The first money that I ever borrowed was for a mortgage on my first home. As loans go, this was a relatively responsibly move to make; and the home certainly turned out to be an excellent investment. Mine was a good experience overall, and one from which I learned a lot. It wasn’t until long after I purchased the house (and took out the loan) that I realized just how blind I had been going through the process for the first time. What follows are a few lessons I learned, that I wish someone had first explained to me:
- The process is not quick. I had no idea what a long and involved process it is to apply for and close on a loan. I had a lot of help from family and a banker that we knew to help manage the situation, but it was still quite an ordeal. I’ve met a lot of people who seem to think that the loan process requires an afternoon of paperwork and a few days of waiting, but they couldn’t be more wrong. For neither my first loan, nor any loan since, has this been the case. If you want to borrow money, whether from a bank or a private lender, expect them to take their time and do their due diligence. They’re going to operate on their schedule, not yours.
- A loan doesn’t come cheap. There will be application fees, plus plenty of separate costs – in my case these included the costs of an appraisal and inspection of the property I was buying). Most lenders will also run a credit check, which you’ll pay for, and probably expect you to cover any additional third-party costs they incur in the process of reviewing or issuing your loan (this can include legal costs). It’s worth noting that these are just the direct costs – they don’t include the time that you may need to take off work for meeting with loan officers, gathering paperwork for items related to your loan directly (a loan application, personal financial form, or tax returns) or indirectly. In the case of a home loan you may need an appraisal, inspection, survey, or title search; but other loans can require any number of items including – in the case a business loan – a full business plan or feasibility study.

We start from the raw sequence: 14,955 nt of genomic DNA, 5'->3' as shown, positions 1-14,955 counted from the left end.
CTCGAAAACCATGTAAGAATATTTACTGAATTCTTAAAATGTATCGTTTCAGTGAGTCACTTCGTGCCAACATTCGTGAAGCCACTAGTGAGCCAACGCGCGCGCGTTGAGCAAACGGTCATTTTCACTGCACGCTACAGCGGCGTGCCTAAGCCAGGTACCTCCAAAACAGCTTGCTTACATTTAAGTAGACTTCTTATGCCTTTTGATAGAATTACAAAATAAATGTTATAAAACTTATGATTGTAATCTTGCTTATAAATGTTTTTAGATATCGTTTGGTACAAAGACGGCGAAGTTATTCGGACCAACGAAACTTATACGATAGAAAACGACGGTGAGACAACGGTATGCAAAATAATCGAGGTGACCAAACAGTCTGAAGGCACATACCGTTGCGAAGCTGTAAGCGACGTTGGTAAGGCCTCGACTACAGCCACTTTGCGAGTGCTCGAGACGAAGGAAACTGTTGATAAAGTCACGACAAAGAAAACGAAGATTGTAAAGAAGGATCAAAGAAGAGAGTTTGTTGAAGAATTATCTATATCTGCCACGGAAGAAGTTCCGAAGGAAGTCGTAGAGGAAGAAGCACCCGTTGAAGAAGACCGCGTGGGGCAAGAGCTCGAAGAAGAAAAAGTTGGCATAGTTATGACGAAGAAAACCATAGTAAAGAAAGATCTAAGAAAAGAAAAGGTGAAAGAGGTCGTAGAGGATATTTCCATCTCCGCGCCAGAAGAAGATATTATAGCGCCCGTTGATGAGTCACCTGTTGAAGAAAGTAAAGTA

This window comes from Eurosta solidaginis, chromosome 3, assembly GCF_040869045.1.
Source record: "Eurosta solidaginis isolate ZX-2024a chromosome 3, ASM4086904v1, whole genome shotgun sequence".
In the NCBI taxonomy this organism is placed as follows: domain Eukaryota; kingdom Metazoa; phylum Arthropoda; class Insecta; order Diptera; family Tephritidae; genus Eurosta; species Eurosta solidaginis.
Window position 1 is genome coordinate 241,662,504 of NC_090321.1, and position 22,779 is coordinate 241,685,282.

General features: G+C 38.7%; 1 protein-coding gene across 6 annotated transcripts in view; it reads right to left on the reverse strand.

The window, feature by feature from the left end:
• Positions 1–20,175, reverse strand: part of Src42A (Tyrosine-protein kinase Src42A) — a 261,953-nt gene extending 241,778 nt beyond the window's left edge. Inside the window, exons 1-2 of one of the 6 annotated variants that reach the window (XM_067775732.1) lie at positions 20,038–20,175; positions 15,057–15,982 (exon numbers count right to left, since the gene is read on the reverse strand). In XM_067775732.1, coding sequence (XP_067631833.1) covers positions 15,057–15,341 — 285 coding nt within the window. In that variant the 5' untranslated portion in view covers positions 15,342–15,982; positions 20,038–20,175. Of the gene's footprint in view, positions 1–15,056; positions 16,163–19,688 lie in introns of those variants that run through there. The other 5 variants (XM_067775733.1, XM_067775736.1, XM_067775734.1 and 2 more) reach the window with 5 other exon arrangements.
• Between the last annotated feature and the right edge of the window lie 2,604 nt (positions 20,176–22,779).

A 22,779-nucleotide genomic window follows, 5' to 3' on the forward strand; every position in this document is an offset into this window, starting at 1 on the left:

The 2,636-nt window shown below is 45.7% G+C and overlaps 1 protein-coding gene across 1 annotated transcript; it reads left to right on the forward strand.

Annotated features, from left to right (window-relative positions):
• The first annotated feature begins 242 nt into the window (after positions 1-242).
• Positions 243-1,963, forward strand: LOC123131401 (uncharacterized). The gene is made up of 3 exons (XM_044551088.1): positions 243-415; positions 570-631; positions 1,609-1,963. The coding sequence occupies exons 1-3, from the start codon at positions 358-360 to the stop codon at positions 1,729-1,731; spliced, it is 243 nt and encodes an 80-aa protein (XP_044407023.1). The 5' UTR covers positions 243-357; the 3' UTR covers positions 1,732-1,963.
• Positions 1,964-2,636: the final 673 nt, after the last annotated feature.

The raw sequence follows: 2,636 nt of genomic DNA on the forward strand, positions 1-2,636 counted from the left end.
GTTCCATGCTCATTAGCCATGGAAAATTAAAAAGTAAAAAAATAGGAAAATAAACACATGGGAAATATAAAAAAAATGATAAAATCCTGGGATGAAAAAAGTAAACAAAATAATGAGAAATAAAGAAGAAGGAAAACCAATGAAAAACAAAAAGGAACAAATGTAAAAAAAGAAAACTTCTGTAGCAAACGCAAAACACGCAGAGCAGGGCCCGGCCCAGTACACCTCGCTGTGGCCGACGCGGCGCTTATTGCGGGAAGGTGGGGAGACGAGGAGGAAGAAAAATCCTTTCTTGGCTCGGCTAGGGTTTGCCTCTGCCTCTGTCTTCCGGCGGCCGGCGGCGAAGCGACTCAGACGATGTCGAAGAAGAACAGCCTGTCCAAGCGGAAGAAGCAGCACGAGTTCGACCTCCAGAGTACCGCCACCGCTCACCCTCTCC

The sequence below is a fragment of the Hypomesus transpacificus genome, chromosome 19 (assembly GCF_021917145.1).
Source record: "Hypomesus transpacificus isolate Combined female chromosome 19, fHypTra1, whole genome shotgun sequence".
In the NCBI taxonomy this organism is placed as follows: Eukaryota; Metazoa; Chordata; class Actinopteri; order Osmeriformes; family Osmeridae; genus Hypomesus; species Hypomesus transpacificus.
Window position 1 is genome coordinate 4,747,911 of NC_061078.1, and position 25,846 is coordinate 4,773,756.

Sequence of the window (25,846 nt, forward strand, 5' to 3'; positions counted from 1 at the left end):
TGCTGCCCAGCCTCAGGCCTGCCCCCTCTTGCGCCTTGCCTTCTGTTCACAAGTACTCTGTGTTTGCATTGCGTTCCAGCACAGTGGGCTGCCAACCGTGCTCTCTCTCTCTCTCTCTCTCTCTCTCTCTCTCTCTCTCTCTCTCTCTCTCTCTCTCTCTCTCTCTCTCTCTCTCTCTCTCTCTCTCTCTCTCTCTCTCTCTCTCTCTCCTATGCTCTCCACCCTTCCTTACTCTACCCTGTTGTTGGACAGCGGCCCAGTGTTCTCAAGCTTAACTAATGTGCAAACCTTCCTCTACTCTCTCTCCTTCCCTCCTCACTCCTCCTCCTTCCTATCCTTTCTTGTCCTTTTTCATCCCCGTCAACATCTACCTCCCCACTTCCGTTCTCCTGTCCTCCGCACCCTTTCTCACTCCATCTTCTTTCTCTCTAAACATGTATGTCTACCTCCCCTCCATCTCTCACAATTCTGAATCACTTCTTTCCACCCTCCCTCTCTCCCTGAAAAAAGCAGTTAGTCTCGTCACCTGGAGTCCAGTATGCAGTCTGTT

- Loan payments aren’t the only thing that determine affordability. This is biggest thing that I wish someone had told me before I took out my loan. There are always costs to consider aside from actual loan payments, and they can add up very quickly. When thinking about how much you can afford to borrow, or how much you can afford to pay for a house, these are items that really need to be considered. Taxes, insurance, maintenance on property, or other costs like association fees can easily equal the cost of the monthly loan payment. Sometimes lenders will even add them directly to your monthly payment, which can be daunting.
- The psychological impact is real. The last lesson that I learned from my first loan, which I really wish someone would have told me beforehand, is that a loan can be a real burden to shoulder. Moving beyond monthly payments or application fees, owing money can be a real weight psychologically. Some people are better at dealing with this issue than others, but I always felt like a loan was hanging over me. In short, I discovered that I had grossly discounted the value of the freedom that I had previously enjoyed by being debt-free. In addition to taking time to think about the affordability of a loan or the time it will take to approve and close, I would urge anyone to think very carefully about whether a loan is a burden they are willing to shoulder.
Yes, I used my first loan to make an investment, and it proved to be very rewarding financially. I’m sure we all think at one time or another about taking out a loan for an investment, hoping it will make us money. But taking out a loan, even unsecured loans, as I learned is also a lot of work and stressful – not just during the application process, but also once you’re making regular payments. Financially, borrowing can be extremely beneficial under the right circumstances, but people need to look critically at the process and their prospects. Only after they’ve considered everything involved should they decide that they want to take on such an obligation.
Sarah Porter is a money-savvy writer and mum of two based in Manchester, UK. She is the Brand and Marketing Manager at the UK loan website Oink Money (oinkmoney.com), as well as the founder of a well-known money-saving website. Sarah is originally from Edinburgh where she studied Business and later worked in finance for a FTSE 100 company. She left her career in finance to pursue her passion for writing, a move which allowed her to travel the world with her laptop while running her blog.
Sarah has been writing about money, debt and marketing for the last 6 years and has contributed to a number of prominent finance and marketing blogs with many of her market-leading money saving tips. When she's not working, she enjoys skiing, travelling and days out with the kids.